Worried About Your Child's School-Related Anxieties? Here's How to Help

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Take your child's concerns seriously. Credit: Getty Images

Most parents anticipate a certain level of back-to-school jitters for our kids, and even ourselves, but some children's anxieties need to be taken more seriously than others. So, how does a parent tell the difference, and what can be done to help?

For starters, parents need to realize that while much of a child's angst surfaces in August or September, there are stressors for students throughout the academic year, as anxiety is both seasonal and age dependent, pediatric psychiatrists say. By knowing what to expect, parents can help their children deal with worries they might not understand themselves.

"In child psychology, we see patterns throughout the year, and they're often related to school," Dr. Jodi Gold, director of the Outpatient Department for Child and Adolescent Psychiatry at Weill Cornell Medical College, tells ParentDish. "Knowing your child, and knowing that he or she might be anxious is really important."

If parents can anticipate potential difficulties, they can often help manage their child's unease, Gold says.

Even if a child's worries seem trivial to you, take them seriously.

"Your assessment of their stress level is not their stress level," cautions Dr. Robert Murray, director of the Center for Healthy Weight and Nutrition at Nationwide Children's Hospital and chair of the American Academy of Pediatrics Council on School Health.

Younger students tend to naturally feel a bit insecure when starting a new school, be it preschool or kindergarten, and may cry or cling to their parents at drop off.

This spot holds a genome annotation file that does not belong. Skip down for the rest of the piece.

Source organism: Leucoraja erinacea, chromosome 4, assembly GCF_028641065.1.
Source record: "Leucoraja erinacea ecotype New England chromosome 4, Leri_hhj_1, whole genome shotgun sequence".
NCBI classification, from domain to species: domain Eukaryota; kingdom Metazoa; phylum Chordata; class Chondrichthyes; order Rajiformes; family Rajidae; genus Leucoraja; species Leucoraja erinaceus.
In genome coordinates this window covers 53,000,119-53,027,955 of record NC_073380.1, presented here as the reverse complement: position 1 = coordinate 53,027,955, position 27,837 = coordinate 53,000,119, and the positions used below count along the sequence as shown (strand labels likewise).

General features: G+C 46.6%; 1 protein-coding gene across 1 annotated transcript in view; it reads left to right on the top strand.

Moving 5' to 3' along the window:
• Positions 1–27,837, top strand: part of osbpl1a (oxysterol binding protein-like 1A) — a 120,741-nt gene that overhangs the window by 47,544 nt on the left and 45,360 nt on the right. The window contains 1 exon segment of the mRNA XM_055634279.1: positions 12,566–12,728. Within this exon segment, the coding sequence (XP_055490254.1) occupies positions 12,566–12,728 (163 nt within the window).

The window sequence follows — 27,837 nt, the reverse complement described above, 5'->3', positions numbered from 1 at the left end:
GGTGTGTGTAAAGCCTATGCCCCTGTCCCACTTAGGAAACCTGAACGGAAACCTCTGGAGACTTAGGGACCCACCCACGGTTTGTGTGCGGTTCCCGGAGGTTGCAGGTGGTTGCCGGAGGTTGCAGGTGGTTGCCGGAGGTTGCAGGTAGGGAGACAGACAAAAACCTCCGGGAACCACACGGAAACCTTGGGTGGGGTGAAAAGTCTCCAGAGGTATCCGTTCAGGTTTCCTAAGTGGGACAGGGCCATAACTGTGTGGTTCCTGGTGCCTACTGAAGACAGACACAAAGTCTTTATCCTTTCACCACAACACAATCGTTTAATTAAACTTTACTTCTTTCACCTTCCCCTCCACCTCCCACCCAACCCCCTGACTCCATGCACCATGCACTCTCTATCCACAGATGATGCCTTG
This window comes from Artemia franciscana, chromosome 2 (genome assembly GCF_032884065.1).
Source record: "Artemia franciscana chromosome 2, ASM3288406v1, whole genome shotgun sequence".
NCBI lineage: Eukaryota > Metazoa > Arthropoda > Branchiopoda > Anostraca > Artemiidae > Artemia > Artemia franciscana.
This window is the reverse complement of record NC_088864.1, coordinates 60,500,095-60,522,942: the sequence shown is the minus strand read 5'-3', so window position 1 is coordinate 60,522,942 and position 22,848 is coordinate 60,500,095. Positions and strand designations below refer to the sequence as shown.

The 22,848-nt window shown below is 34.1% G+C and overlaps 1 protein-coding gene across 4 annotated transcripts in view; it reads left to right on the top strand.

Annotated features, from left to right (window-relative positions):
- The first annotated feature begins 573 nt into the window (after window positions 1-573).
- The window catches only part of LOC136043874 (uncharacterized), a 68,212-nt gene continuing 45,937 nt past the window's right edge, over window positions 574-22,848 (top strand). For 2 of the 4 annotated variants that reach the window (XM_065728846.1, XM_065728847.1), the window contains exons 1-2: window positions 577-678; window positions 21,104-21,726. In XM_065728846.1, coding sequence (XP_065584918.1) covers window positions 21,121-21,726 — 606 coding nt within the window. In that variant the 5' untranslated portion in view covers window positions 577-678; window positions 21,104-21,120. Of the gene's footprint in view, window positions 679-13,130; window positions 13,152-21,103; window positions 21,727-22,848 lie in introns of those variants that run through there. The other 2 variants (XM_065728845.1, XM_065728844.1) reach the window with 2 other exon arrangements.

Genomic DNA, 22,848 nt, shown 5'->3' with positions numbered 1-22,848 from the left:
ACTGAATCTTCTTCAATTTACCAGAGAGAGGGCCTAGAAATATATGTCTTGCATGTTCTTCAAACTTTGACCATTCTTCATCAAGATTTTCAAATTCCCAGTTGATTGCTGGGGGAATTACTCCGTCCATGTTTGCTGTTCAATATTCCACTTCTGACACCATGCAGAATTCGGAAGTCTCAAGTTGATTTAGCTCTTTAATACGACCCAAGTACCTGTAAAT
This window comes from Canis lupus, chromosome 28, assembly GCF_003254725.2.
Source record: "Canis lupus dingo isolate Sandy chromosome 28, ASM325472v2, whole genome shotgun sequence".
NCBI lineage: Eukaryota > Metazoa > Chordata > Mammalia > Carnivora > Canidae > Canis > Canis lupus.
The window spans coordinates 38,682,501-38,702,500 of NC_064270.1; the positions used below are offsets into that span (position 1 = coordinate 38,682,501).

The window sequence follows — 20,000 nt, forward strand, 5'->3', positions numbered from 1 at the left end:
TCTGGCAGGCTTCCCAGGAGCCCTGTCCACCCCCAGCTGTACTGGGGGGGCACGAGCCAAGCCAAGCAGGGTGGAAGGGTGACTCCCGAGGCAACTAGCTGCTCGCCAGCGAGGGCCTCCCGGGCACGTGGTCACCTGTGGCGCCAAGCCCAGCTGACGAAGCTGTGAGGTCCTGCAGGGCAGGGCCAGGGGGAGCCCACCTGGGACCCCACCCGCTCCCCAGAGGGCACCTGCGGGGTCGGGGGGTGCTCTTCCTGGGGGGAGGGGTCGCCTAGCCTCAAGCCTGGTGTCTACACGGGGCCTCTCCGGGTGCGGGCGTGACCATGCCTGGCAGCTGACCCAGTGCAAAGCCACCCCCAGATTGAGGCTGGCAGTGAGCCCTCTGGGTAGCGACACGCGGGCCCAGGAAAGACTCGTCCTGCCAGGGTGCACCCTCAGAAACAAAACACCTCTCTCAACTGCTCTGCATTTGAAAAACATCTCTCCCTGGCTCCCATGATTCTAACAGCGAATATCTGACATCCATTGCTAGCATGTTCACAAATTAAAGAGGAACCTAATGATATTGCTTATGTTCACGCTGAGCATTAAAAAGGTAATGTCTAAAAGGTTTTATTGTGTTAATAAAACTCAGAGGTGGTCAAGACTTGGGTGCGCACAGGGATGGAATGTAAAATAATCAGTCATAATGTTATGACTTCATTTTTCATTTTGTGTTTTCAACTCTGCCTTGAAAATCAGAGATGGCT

"Some teachers are particularly good at bringing kids in and making them feel the warmth of the environment, but not all of them," Murray tells ParentDish. "A lot of kids are not as socially adept as others."

But these kinds of frets aren't cause for serious concern, Gold says.

"It's pretty normal to have anxieties about starting school," she tells ParentDish. "Parents can help by understanding why."

Gold suggests preparing kids by talking to them about what they can expect in the classroom and helping them feel they have some control over their lives by allowing them to do things such as pick out their own clothes or choose what to eat for breakfast. Parents also should manage their own apprehensions, as kids are adept at sensing when their parents are nervous.

Finally, "don't give in to the temptation to pull the child out," Murray advises. A better approach is to go to school early with your child and explore the classroom together to help him or her feel more at home there.

Separation anxiety isn't limited to the youngsters, however. Kids as old as 12 can suffer from it. These fears often look different in older children, who may have trouble falling asleep or suffer from stomach aches. They might wind up in the school nurse's office complaining of vague symptoms and want to go home.

Older kids can be beset with concern that something bad will happen while they're away -- to their parents, to a sibling or to them.

"That is a normal part of separation anxiety, to worry that your loved ones aren't safe because you're not with them," Gold says.

She suggests parents reassure their children that family members are all secure, even when they're apart.